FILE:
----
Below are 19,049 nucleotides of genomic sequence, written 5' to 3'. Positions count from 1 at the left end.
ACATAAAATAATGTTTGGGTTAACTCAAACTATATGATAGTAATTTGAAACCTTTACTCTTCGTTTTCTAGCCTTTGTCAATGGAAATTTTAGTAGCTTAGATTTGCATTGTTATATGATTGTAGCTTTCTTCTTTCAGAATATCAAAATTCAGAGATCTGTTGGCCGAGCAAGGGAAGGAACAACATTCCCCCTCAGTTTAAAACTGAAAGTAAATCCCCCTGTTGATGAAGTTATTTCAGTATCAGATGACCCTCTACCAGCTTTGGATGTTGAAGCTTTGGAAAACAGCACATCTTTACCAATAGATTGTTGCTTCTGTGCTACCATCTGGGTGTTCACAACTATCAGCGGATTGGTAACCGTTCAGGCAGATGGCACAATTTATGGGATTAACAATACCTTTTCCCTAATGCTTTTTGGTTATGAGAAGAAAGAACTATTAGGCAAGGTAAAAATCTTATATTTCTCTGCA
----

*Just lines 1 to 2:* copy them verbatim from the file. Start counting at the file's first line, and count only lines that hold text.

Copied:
Below are 19,049 nucleotides of genomic sequence, written 5' to 3'. Positions count from 1 at the left end.
ACATAAAATAATGTTTGGGTTAACTCAAACTATATGATAGTAATTTGAAACCTTTACTCTTCGTTTTCTAGCCTTTGTCAATGGAAATTTTAGTAGCTTAGATTTGCATTGTTATATGATTGTAGCTTTCTTCTTTCAGAATATCAAAATTCAGAGATCTGTTGGCCGAGCAAGGGAAGGAACAACATTCCCCCTCAGTTTAAAACTGAAAGTAAATCCCCCTGTTGATGAAGTTATTTCAGTATCAGATGACCCTCTACCAGCTTTGGATGTTGAAGCTTTGGAAAACAGCACATCTTTACCAATAGATTGTTGCTTCTGTGCTACCATCTGGGTGTTCACAACTATCAGCGGATTGGTAACCGTTCAGGCAGATGGCACAATTTATGGGATTAACAATACCTTTTCCCTAATGCTTTTTGGTTATGAGAAGAAAGAACTATTAGGCAAGGTAAAAATCTTATATTTCTCTGCA